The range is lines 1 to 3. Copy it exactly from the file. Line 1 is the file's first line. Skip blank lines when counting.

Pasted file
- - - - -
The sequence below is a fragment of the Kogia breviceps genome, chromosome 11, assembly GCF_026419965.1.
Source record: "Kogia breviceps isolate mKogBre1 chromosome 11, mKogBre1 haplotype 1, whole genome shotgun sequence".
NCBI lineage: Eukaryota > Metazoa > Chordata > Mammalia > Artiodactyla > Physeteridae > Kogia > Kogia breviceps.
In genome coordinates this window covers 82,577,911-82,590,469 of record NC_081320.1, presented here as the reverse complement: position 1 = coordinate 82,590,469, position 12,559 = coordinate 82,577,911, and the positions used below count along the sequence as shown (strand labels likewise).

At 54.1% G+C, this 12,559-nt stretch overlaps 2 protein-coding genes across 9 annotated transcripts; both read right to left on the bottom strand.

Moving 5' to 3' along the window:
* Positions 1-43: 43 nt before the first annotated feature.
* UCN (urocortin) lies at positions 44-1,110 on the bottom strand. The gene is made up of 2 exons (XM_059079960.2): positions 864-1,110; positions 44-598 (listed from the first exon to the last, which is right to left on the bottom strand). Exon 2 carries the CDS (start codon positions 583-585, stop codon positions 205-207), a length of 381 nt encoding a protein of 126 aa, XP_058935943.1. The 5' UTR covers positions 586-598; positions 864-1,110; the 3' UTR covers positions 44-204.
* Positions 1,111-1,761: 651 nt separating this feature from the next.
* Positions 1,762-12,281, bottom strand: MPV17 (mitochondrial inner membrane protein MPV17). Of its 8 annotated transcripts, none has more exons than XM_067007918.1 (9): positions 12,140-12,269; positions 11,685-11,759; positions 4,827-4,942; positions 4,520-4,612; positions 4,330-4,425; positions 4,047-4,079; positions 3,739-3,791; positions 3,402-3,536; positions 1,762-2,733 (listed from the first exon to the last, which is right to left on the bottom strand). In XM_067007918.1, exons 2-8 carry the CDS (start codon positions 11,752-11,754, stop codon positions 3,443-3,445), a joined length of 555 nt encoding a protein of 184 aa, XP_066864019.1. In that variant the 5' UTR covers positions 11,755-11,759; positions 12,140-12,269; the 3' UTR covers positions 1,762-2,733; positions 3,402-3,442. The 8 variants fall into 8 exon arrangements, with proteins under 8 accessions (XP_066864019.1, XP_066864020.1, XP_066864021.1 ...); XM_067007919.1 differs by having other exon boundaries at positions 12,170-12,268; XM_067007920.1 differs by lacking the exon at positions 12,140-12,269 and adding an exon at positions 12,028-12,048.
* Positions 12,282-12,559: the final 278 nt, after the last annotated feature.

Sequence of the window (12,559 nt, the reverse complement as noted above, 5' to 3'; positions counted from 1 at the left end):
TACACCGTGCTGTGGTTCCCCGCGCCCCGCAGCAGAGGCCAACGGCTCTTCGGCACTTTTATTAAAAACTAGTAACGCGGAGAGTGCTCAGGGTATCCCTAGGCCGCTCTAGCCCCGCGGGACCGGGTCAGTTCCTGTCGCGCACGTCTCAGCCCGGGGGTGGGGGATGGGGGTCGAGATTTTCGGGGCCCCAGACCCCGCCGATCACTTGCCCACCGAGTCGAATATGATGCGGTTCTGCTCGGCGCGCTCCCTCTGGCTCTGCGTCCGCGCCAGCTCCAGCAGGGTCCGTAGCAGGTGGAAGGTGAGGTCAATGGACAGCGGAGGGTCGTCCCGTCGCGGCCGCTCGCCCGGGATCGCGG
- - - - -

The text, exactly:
The sequence below is a fragment of the Kogia breviceps genome, chromosome 11, assembly GCF_026419965.1.
Source record: "Kogia breviceps isolate mKogBre1 chromosome 11, mKogBre1 haplotype 1, whole genome shotgun sequence".
NCBI lineage: Eukaryota > Metazoa > Chordata > Mammalia > Artiodactyla > Physeteridae > Kogia > Kogia breviceps.